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US delegation arrives in Turkey to implement Syria safe zone

Turkish artilleries, Turkish Armed Forces' armoured military vehicles and howitzers are being dispatched to support the units at border in Reyhanli district of Hatay, Turkey on September 10, 2018 [Cem Genco - Anadolu Agency]
Military vehicles belonging to the Turkish armed forces are being dispatched to border with Syria on 10 September 2018 [Cem Genco/Anadolu Agency]

A US delegation arrived in Turkey yesterday to begin working with the Turkish government to implement the deal struck between them to create a safe zone in northern Syria. The Defence Ministry in Ankara said that six US officials arrived in Şanlıurfa in the south-east of Turkey to start setting up the joint operations centre as part of the deal. The centre is said to be opening “in the coming days.”

The deal agreed by Turkey and the US last week ensures the gradual establishment of a safe zone near the Turkish-Syrian border for Syrian civilians escaping the conflict. Kurdish militias should also be driven further away from the border.

The move was met with anger by the Syrian regime under President Bashar Al-Assad. It called the deal “expansionist” and “aggressive”, and accused Ankara and Washington of violating Syria’s sovereignty. Nevertheless, most sides have been positive about the agreement, as it staved off a Turkish military operation which Ankara threatened to conduct if the negotiations did not lead to a safe zone.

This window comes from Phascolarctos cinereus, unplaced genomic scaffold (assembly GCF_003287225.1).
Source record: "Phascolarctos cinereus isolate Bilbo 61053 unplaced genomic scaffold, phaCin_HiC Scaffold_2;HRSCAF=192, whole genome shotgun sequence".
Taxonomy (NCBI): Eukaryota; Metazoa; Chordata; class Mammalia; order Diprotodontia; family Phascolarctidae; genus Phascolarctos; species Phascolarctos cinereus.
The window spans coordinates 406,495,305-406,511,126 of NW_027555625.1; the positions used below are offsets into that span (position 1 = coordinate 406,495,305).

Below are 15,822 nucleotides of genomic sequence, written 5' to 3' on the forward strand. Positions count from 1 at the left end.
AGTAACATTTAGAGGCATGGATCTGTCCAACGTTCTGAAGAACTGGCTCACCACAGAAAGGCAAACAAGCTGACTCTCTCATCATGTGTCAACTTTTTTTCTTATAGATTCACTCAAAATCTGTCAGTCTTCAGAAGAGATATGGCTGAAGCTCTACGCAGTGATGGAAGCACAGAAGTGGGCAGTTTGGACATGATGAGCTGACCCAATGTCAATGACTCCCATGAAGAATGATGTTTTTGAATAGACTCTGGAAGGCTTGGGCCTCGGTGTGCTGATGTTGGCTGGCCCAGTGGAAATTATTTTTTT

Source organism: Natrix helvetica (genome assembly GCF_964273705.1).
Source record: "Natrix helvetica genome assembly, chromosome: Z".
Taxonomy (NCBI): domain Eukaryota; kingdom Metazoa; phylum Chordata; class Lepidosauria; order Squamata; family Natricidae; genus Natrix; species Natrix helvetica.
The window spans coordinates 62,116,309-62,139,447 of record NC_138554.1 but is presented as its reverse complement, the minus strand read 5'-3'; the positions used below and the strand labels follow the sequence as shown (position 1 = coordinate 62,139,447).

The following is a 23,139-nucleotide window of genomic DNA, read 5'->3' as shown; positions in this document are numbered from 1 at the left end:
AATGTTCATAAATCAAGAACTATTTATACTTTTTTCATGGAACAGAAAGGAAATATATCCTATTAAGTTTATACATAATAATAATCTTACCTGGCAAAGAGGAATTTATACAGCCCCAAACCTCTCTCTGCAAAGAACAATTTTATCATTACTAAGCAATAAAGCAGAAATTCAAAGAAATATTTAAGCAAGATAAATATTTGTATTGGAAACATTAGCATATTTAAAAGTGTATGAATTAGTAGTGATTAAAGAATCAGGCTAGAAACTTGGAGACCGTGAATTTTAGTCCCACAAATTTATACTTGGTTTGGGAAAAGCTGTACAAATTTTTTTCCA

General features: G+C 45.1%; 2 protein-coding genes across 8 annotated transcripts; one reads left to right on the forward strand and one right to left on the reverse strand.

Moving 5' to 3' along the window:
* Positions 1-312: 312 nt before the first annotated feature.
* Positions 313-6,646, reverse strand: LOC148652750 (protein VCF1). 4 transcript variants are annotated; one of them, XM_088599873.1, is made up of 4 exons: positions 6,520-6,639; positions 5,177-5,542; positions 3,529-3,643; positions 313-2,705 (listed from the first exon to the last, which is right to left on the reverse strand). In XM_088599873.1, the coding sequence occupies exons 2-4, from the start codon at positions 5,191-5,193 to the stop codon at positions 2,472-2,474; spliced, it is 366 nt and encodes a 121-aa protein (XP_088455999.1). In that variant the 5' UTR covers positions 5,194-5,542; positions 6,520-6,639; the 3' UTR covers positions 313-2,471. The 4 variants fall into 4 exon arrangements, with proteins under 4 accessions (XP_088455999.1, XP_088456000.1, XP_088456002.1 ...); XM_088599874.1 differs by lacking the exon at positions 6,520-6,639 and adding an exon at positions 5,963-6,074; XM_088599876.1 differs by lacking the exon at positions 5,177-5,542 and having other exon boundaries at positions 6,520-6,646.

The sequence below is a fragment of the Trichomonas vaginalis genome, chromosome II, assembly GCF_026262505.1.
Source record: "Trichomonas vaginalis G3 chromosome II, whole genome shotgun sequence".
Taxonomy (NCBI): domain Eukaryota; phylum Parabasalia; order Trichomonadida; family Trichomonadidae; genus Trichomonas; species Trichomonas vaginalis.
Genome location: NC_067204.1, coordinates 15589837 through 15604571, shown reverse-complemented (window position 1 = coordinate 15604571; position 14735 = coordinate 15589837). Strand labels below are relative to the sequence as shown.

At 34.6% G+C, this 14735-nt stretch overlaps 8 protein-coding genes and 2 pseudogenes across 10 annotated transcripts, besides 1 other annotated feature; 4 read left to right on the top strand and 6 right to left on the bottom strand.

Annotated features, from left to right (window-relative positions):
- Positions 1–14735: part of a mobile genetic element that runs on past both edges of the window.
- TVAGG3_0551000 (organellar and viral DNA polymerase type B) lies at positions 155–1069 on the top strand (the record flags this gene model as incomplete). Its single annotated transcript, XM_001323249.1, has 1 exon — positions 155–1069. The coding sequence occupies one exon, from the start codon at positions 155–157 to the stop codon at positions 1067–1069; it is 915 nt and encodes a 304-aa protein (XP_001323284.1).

READ: What’s next for Syria?

The Kurds have also agreed to the safe zone’s establishment, following visits by US military commanders to Kurdish territory in north-east Syria and negotiations with the Syrian Democratic Forces (SDF) and the Peoples’ Protection Units (YPG) in Turkey over the past few weeks.

Some of the conditions insisted upon by Turkey were opposed by the US, such as the guarantee that the safe zone should be free of Kurdish groups and the US-backed YPG; that it should be thirty to forty kilometres wide, while Washington wanted a limit of between five and fifteen kilometres; and that only Turkish forces should be in control — the US wanted to have control. The disagreements on these points led to the talks stalling frequently over the past month; only the threat of a Turkish military operation forced the US and the Kurds back to the negotiating table.

Throughout the eight-year conflict in Syria, Kurdish groups have taken control of large swathes of territory in the north and east of the country, and were supported and armed by the US from 2017 in order to fight against Daesh. Turkey, however, was firmly opposed to the YPG despite the group’s US support, and has previously conducted two major military operations – Operation Euphrates Shield in 2016 and Operation Olive Branch in 2018 – to clear the Kurdish militias from its border with Syria.

READ: Syria peace corridor important for Turkey

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Asia & AmericasEurope & RussiaMiddle EastNewsSyriaTurkeyUS
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